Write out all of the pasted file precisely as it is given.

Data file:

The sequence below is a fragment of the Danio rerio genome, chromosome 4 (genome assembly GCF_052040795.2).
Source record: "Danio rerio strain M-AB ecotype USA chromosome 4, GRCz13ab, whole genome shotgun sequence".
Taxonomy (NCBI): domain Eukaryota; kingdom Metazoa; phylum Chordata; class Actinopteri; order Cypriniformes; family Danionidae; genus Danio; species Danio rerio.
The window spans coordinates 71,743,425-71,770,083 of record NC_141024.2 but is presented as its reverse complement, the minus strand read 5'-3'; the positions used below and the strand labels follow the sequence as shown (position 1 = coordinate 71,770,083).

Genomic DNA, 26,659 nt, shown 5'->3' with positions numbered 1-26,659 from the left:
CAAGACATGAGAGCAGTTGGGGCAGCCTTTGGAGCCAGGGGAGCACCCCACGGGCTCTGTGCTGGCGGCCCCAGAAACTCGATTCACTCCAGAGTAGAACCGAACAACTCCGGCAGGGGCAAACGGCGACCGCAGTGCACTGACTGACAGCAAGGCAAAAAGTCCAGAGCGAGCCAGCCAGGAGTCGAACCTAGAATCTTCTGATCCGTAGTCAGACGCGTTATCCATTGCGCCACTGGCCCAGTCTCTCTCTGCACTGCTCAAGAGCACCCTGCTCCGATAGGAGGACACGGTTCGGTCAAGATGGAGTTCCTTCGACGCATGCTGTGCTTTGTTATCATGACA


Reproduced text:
The sequence below is a fragment of the Danio rerio genome, chromosome 4 (genome assembly GCF_052040795.2).
Source record: "Danio rerio strain M-AB ecotype USA chromosome 4, GRCz13ab, whole genome shotgun sequence".
Taxonomy (NCBI): domain Eukaryota; kingdom Metazoa; phylum Chordata; class Actinopteri; order Cypriniformes; family Danionidae; genus Danio; species Danio rerio.
The window spans coordinates 71,743,425-71,770,083 of record NC_141024.2 but is presented as its reverse complement, the minus strand read 5'-3'; the positions used below and the strand labels follow the sequence as shown (position 1 = coordinate 71,770,083).

Genomic DNA, 26,659 nt, shown 5'->3' with positions numbered 1-26,659 from the left:
CAAGACATGAGAGCAGTTGGGGCAGCCTTTGGAGCCAGGGGAGCACCCCACGGGCTCTGTGCTGGCGGCCCCAGAAACTCGATTCACTCCAGAGTAGAACCGAACAACTCCGGCAGGGGCAAACGGCGACCGCAGTGCACTGACTGACAGCAAGGCAAAAAGTCCAGAGCGAGCCAGCCAGGAGTCGAACCTAGAATCTTCTGATCCGTAGTCAGACGCGTTATCCATTGCGCCACTGGCCCAGTCTCTCTCTGCACTGCTCAAGAGCACCCTGCTCCGATAGGAGGACACGGTTCGGTCAAGATGGAGTTCCTTCGACGCATGCTGTGCTTTGTTATCATGACA